About a month ago (wow, a month? It doesn't feel like a month), I mentioned that the feeding tube was firmly on the table again. Since then, her eating habits have gone from Barely Enough to Most Definitely Not Enough. She has been sick almost without a break since school began and it makes her Most Definitely Not Enough status morph into Should We Just Pack Our Hospital Bag Now? status. I've been experiencing varying levels of anxiety about her intake and general health for a couple months now and although there are times when the anxiety almost dissipates, another illness or other obstacle is waiting in the wings and takes center stage before I ever get to experience that great big sigh of relief. During our last pediatrician's visit while we were going over a list of various KayTar-related items, she said, "Do you want the surgeon's number?" I eloquently stuttered something to the effect of "Yeah. Okay. Sure." and called as soon as I got home, lest I lose my nerve. To my surprise, because this NEVER happens, the scheduler said, "He can see you next week." So I once again eloquently said something like, "Yeah. Okay. Sure. That will be fine." and shakily wrote it in my calendar before I lost my nerve.
The appointment was last Thursday and it went well enough. I think I expected some sort of conversation about whether this was really the right thing for her (which I was internally agonizing over), but there wasn't and that in itself kind of made me feel better. Looking at it as something to be done, rather than an agonizing decision to be made was a relief. He was kind and honest, which I find to be admirable qualities in most people, especially people who will be cutting my child open. He was honest about the procedures and risks, which I was already familiar with from my own reading and surgical video watching, and he didn't make it seem like a huge deal, which was also a bit of a relief. Next week she has a tonsillectomy consult with her ENT and then their schedulers will have a chat and get a date on the calendar for both surgeries during her winter break. We're doing a two for one sort of deal, trading in the tonsils for a tube in hopes of cutting down on infections and improving her intake all at once. It is what every three year old wants for Christmas, I'm sure!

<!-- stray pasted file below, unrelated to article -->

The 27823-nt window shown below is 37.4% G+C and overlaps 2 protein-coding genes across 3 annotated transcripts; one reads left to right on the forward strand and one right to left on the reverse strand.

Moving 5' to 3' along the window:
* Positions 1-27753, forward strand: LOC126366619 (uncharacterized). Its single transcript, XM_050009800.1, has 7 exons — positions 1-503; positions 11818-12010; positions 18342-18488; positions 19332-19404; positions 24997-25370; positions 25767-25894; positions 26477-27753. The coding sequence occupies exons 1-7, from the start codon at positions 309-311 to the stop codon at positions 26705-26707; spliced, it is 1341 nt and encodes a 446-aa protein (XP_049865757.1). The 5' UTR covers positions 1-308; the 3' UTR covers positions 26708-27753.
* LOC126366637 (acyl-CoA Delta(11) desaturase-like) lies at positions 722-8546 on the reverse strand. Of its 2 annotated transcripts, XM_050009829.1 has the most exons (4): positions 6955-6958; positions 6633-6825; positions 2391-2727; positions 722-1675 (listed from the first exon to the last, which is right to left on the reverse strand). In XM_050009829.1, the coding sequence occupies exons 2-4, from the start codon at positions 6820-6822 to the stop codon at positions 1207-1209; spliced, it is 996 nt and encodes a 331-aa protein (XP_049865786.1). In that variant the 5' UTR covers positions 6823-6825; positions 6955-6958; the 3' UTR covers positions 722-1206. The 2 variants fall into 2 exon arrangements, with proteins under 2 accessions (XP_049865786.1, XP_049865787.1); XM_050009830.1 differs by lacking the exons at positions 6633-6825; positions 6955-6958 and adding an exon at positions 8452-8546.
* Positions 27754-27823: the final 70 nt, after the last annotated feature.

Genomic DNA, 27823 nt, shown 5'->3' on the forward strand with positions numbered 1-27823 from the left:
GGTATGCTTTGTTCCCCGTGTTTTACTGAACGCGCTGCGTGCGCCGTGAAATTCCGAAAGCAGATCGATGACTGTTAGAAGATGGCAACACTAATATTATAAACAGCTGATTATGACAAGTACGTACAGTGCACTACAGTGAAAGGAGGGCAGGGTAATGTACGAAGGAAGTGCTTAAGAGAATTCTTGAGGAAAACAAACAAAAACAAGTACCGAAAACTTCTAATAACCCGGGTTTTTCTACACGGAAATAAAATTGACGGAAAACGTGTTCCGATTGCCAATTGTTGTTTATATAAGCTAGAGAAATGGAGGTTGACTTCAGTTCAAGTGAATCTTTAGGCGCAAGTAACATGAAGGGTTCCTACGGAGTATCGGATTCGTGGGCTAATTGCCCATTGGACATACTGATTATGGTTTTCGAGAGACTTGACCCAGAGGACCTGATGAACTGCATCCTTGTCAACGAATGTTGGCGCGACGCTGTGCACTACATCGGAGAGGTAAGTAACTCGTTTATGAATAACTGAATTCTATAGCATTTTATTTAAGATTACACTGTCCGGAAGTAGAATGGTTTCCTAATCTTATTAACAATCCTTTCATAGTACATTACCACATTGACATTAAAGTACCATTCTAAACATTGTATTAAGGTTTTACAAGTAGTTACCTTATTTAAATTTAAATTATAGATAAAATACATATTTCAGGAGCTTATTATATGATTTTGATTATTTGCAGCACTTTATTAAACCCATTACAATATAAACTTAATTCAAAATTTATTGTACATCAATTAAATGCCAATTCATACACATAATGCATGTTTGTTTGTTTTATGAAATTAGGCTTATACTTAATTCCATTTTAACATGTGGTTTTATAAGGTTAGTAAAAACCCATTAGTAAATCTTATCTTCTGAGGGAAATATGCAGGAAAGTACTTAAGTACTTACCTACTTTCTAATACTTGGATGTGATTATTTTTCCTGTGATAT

Internally, I'm still torturing myself a bit with the decision. Logically, I see it as the best thing for her or else we wouldn't be pursuing it. Josh and I both agree on it and he isn't really a medical intervention kind of guy, so that in itself is reassuring for me. Emotionally, though, I still have doubts that resurface periodically. This evacuation has been really good for her, which just encourages the little doubts to speak up a little more. She's been drinking 2-3 Pediasures per day again. She is finally healthy (KNOCK, KNOCK, KNOCK on wood). She has been snacking more often (on chips and bacon mostly, sigh). Logically, I know this is because we have been effectively under house arrest and there has been nothing to distract her from the work of drinking and eating and she hasn't been exposed to any germs outside of the home either, and we can't live our lives like that indefinitely. We can't keep her home from school or therapy or camp or fun or LIFE just so she has time to drink her bottle or avoid illness. It isn't a worthwhile trade for her. She loves school and therapy and all of the fun stuff her days are typically full of. To achieve this brief period of eating and drinking like she was 6 months ago, we've basically cut everything else out of her days. She shouldn't have to devote her 12 waking hours each day to receiving minimally adequate nutrition. We shouldn't have to pass on trips to the museum or the park or the zoo for fear of what little pathogens she will bring home as souvenirs and what it will do to her intake. But we do. We think about these things now, daily. They factor into the decisions we make for her every single day. And these big surgical decisions we've made recently, although they feel enormous and frightening at times, can change that. These surgeries will help her be healthier, they will help her get adequate nutrition without it being a chore for her. She can live her life fully, and whether or not that includes 3 bottles or not, we can make up the difference for her. When she does get sick and her oral defensiveness kicks into hyperdrive or she feels too poorly to drink, we can make up the difference. The g-button won't change her bizarre relationship with food and drink, but it will give us the ability to carry her through it when she can't or won't do it herself. I believe--we believe--that ultimately it is the right decision for her, but sometimes I really have to work to remind myself of that. In roughly three months, my little girl will have a wee plastic button on her belly and we fervently hope her quality of life will have improved exponentially for it.